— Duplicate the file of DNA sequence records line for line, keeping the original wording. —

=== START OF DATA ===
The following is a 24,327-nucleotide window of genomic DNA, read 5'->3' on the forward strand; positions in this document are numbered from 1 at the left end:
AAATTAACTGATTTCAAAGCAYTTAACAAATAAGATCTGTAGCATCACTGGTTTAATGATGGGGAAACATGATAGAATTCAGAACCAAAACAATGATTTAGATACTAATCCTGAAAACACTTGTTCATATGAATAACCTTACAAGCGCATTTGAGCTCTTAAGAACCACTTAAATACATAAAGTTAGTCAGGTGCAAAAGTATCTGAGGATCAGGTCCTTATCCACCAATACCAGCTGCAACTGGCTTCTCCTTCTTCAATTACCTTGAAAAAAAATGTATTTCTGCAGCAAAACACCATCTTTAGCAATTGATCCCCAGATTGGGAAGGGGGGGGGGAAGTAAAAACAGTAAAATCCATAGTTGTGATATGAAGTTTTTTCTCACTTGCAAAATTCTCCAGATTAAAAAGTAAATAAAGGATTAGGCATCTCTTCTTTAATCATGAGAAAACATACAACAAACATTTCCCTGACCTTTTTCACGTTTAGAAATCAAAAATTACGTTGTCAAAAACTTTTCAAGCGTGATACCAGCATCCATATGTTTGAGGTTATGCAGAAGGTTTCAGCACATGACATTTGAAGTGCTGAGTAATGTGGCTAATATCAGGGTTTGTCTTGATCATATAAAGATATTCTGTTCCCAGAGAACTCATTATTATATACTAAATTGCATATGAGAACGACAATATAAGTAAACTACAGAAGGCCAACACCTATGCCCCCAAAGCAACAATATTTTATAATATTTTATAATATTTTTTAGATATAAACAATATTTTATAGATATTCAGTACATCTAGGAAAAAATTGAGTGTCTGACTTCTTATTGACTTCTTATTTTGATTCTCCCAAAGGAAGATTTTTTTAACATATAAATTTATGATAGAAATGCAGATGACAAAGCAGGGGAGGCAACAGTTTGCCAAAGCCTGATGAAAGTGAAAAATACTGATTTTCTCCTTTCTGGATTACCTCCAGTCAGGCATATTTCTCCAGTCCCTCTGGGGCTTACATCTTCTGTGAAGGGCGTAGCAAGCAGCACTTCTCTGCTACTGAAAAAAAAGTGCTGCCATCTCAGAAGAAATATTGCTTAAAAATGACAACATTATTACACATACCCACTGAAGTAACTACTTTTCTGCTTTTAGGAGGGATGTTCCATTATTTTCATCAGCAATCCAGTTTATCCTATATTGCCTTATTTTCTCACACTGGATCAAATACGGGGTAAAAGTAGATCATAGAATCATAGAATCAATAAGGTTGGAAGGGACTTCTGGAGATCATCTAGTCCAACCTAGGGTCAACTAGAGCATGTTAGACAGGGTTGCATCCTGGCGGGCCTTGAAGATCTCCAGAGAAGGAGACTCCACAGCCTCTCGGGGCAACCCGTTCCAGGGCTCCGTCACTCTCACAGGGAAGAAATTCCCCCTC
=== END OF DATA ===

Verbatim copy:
The following is a 24,327-nucleotide window of genomic DNA, read 5'->3' on the forward strand; positions in this document are numbered from 1 at the left end:
AAATTAACTGATTTCAAAGCAYTTAACAAATAAGATCTGTAGCATCACTGGTTTAATGATGGGGAAACATGATAGAATTCAGAACCAAAACAATGATTTAGATACTAATCCTGAAAACACTTGTTCATATGAATAACCTTACAAGCGCATTTGAGCTCTTAAGAACCACTTAAATACATAAAGTTAGTCAGGTGCAAAAGTATCTGAGGATCAGGTCCTTATCCACCAATACCAGCTGCAACTGGCTTCTCCTTCTTCAATTACCTTGAAAAAAAATGTATTTCTGCAGCAAAACACCATCTTTAGCAATTGATCCCCAGATTGGGAAGGGGGGGGGGAAGTAAAAACAGTAAAATCCATAGTTGTGATATGAAGTTTTTTCTCACTTGCAAAATTCTCCAGATTAAAAAGTAAATAAAGGATTAGGCATCTCTTCTTTAATCATGAGAAAACATACAACAAACATTTCCCTGACCTTTTTCACGTTTAGAAATCAAAAATTACGTTGTCAAAAACTTTTCAAGCGTGATACCAGCATCCATATGTTTGAGGTTATGCAGAAGGTTTCAGCACATGACATTTGAAGTGCTGAGTAATGTGGCTAATATCAGGGTTTGTCTTGATCATATAAAGATATTCTGTTCCCAGAGAACTCATTATTATATACTAAATTGCATATGAGAACGACAATATAAGTAAACTACAGAAGGCCAACACCTATGCCCCCAAAGCAACAATATTTTATAATATTTTATAATATTTTTTAGATATAAACAATATTTTATAGATATTCAGTACATCTAGGAAAAAATTGAGTGTCTGACTTCTTATTGACTTCTTATTTTGATTCTCCCAAAGGAAGATTTTTTTAACATATAAATTTATGATAGAAATGCAGATGACAAAGCAGGGGAGGCAACAGTTTGCCAAAGCCTGATGAAAGTGAAAAATACTGATTTTCTCCTTTCTGGATTACCTCCAGTCAGGCATATTTCTCCAGTCCCTCTGGGGCTTACATCTTCTGTGAAGGGCGTAGCAAGCAGCACTTCTCTGCTACTGAAAAAAAAGTGCTGCCATCTCAGAAGAAATATTGCTTAAAAATGACAACATTATTACACATACCCACTGAAGTAACTACTTTTCTGCTTTTAGGAGGGATGTTCCATTATTTTCATCAGCAATCCAGTTTATCCTATATTGCCTTATTTTCTCACACTGGATCAAATACGGGGTAAAAGTAGATCATAGAATCATAGAATCAATAAGGTTGGAAGGGACTTCTGGAGATCATCTAGTCCAACCTAGGGTCAACTAGAGCATGTTAGACAGGGTTGCATCCTGGCGGGCCTTGAAGATCTCCAGAGAAGGAGACTCCACAGCCTCTCGGGGCAACCCGTTCCAGGGCTCCGTCACTCTCACAGGGAAGAAATTCCCCCTC